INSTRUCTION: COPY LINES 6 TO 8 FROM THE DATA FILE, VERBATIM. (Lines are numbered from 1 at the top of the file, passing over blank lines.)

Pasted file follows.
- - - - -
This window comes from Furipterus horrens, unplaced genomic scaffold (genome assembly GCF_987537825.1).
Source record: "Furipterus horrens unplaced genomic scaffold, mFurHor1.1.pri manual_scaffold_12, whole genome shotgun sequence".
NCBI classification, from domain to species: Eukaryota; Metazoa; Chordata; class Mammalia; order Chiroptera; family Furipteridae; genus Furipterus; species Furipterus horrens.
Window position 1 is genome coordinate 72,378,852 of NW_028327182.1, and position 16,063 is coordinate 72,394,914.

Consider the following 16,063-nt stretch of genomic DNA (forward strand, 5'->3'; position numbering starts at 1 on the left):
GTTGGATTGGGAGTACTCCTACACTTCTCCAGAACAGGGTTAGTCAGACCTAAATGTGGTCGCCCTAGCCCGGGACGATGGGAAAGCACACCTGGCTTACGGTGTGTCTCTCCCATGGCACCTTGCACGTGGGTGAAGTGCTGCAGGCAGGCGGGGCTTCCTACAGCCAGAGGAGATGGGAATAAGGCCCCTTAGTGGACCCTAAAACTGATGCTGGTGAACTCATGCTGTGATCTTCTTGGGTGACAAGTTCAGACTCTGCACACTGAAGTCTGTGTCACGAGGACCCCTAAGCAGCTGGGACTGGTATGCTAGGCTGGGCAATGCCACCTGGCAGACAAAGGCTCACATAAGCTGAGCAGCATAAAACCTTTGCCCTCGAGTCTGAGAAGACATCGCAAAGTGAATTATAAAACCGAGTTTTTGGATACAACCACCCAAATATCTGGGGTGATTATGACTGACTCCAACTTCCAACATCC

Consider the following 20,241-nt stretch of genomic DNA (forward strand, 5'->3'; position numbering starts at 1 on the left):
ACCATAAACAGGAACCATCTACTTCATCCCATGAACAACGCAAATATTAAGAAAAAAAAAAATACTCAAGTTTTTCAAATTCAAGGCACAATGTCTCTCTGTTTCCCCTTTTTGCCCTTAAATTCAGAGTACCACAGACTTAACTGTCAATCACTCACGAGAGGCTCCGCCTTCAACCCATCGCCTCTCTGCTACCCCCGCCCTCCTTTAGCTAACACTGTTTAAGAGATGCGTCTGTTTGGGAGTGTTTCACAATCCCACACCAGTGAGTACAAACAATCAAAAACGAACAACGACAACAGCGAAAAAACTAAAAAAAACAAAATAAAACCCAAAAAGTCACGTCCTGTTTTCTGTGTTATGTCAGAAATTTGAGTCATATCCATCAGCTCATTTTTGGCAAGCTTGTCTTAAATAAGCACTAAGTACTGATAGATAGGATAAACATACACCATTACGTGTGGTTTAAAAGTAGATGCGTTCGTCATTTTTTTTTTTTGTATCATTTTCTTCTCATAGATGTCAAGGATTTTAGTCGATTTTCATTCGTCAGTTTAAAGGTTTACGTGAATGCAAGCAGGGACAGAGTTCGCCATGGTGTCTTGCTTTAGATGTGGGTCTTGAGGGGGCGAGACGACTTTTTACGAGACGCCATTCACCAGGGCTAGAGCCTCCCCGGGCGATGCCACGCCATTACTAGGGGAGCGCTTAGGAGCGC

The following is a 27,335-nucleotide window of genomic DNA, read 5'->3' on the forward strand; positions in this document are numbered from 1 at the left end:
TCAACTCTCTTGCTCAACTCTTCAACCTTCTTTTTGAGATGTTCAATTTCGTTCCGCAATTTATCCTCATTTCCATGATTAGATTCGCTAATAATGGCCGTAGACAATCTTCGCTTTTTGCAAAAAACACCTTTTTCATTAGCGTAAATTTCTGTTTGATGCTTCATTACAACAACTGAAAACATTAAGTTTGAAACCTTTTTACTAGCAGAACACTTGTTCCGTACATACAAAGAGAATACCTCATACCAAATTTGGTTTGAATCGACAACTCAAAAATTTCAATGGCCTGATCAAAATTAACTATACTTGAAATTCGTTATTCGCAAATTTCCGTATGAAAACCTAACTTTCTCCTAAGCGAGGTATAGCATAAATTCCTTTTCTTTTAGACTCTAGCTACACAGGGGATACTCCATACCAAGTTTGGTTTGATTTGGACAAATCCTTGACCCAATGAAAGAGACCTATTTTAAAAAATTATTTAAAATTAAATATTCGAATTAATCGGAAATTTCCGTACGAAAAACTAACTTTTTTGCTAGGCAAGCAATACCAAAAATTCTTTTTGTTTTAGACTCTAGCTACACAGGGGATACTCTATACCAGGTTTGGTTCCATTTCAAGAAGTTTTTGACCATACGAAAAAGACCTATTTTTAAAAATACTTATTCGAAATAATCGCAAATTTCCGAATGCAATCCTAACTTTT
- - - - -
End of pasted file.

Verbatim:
GTTGGATTGGGAGTACTCCTACACTTCTCCAGAACAGGGTTAGTCAGACCTAAATGTGGTCGCCCTAGCCCGGGACGATGGGAAAGCACACCTGGCTTACGGTGTGTCTCTCCCATGGCACCTTGCACGTGGGTGAAGTGCTGCAGGCAGGCGGGGCTTCCTACAGCCAGAGGAGATGGGAATAAGGCCCCTTAGTGGACCCTAAAACTGATGCTGGTGAACTCATGCTGTGATCTTCTTGGGTGACAAGTTCAGACTCTGCACACTGAAGTCTGTGTCACGAGGACCCCTAAGCAGCTGGGACTGGTATGCTAGGCTGGGCAATGCCACCTGGCAGACAAAGGCTCACATAAGCTGAGCAGCATAAAACCTTTGCCCTCGAGTCTGAGAAGACATCGCAAAGTGAATTATAAAACCGAGTTTTTGGATACAACCACCCAAATATCTGGGGTGATTATGACTGACTCCAACTTCCAACATCC

Consider the following 20,241-nt stretch of genomic DNA (forward strand, 5'->3'; position numbering starts at 1 on the left):
ACCATAAACAGGAACCATCTACTTCATCCCATGAACAACGCAAATATTAAGAAAAAAAAAAATACTCAAGTTTTTCAAATTCAAGGCACAATGTCTCTCTGTTTCCCCTTTTTGCCCTTAAATTCAGAGTACCACAGACTTAACTGTCAATCACTCACGAGAGGCTCCGCCTTCAACCCATCGCCTCTCTGCTACCCCCGCCCTCCTTTAGCTAACACTGTTTAAGAGATGCGTCTGTTTGGGAGTGTTTCACAATCCCACACCAGTGAGTACAAACAATCAAAAACGAACAACGACAACAGCGAAAAAACTAAAAAAAACAAAATAAAACCCAAAAAGTCACGTCCTGTTTTCTGTGTTATGTCAGAAATTTGAGTCATATCCATCAGCTCATTTTTGGCAAGCTTGTCTTAAATAAGCACTAAGTACTGATAGATAGGATAAACATACACCATTACGTGTGGTTTAAAAGTAGATGCGTTCGTCATTTTTTTTTTTTGTATCATTTTCTTCTCATAGATGTCAAGGATTTTAGTCGATTTTCATTCGTCAGTTTAAAGGTTTACGTGAATGCAAGCAGGGACAGAGTTCGCCATGGTGTCTTGCTTTAGATGTGGGTCTTGAGGGGGCGAGACGACTTTTTACGAGACGCCATTCACCAGGGCTAGAGCCTCCCCGGGCGATGCCACGCCATTACTAGGGGAGCGCTTAGGAGCGC